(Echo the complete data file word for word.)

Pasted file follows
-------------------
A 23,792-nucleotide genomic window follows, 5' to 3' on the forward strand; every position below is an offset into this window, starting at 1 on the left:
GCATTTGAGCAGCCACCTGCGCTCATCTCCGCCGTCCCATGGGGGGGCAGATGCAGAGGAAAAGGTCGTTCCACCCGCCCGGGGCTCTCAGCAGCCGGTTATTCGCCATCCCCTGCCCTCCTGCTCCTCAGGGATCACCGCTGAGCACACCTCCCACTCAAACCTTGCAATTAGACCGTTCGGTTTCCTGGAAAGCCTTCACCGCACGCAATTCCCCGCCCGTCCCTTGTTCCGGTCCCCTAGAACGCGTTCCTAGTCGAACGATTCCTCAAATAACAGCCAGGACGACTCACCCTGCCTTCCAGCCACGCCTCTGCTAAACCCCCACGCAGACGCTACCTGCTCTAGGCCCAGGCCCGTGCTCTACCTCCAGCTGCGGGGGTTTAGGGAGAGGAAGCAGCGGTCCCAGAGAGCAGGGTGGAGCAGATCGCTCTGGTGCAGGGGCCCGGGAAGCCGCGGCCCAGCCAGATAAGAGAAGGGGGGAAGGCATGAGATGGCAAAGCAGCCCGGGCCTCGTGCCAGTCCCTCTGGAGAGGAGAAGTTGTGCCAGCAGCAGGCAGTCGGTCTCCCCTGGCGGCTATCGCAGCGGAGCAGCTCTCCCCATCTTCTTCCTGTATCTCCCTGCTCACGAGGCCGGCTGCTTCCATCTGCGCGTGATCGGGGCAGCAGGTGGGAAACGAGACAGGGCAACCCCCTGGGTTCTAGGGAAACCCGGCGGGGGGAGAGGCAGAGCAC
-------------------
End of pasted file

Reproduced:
A 23,792-nucleotide genomic window follows, 5' to 3' on the forward strand; every position below is an offset into this window, starting at 1 on the left:
GCATTTGAGCAGCCACCTGCGCTCATCTCCGCCGTCCCATGGGGGGGCAGATGCAGAGGAAAAGGTCGTTCCACCCGCCCGGGGCTCTCAGCAGCCGGTTATTCGCCATCCCCTGCCCTCCTGCTCCTCAGGGATCACCGCTGAGCACACCTCCCACTCAAACCTTGCAATTAGACCGTTCGGTTTCCTGGAAAGCCTTCACCGCACGCAATTCCCCGCCCGTCCCTTGTTCCGGTCCCCTAGAACGCGTTCCTAGTCGAACGATTCCTCAAATAACAGCCAGGACGACTCACCCTGCCTTCCAGCCACGCCTCTGCTAAACCCCCACGCAGACGCTACCTGCTCTAGGCCCAGGCCCGTGCTCTACCTCCAGCTGCGGGGGTTTAGGGAGAGGAAGCAGCGGTCCCAGAGAGCAGGGTGGAGCAGATCGCTCTGGTGCAGGGGCCCGGGAAGCCGCGGCCCAGCCAGATAAGAGAAGGGGGGAAGGCATGAGATGGCAAAGCAGCCCGGGCCTCGTGCCAGTCCCTCTGGAGAGGAGAAGTTGTGCCAGCAGCAGGCAGTCGGTCTCCCCTGGCGGCTATCGCAGCGGAGCAGCTCTCCCCATCTTCTTCCTGTATCTCCCTGCTCACGAGGCCGGCTGCTTCCATCTGCGCGTGATCGGGGCAGCAGGTGGGAAACGAGACAGGGCAACCCCCTGGGTTCTAGGGAAACCCGGCGGGGGGAGAGGCAGAGCAC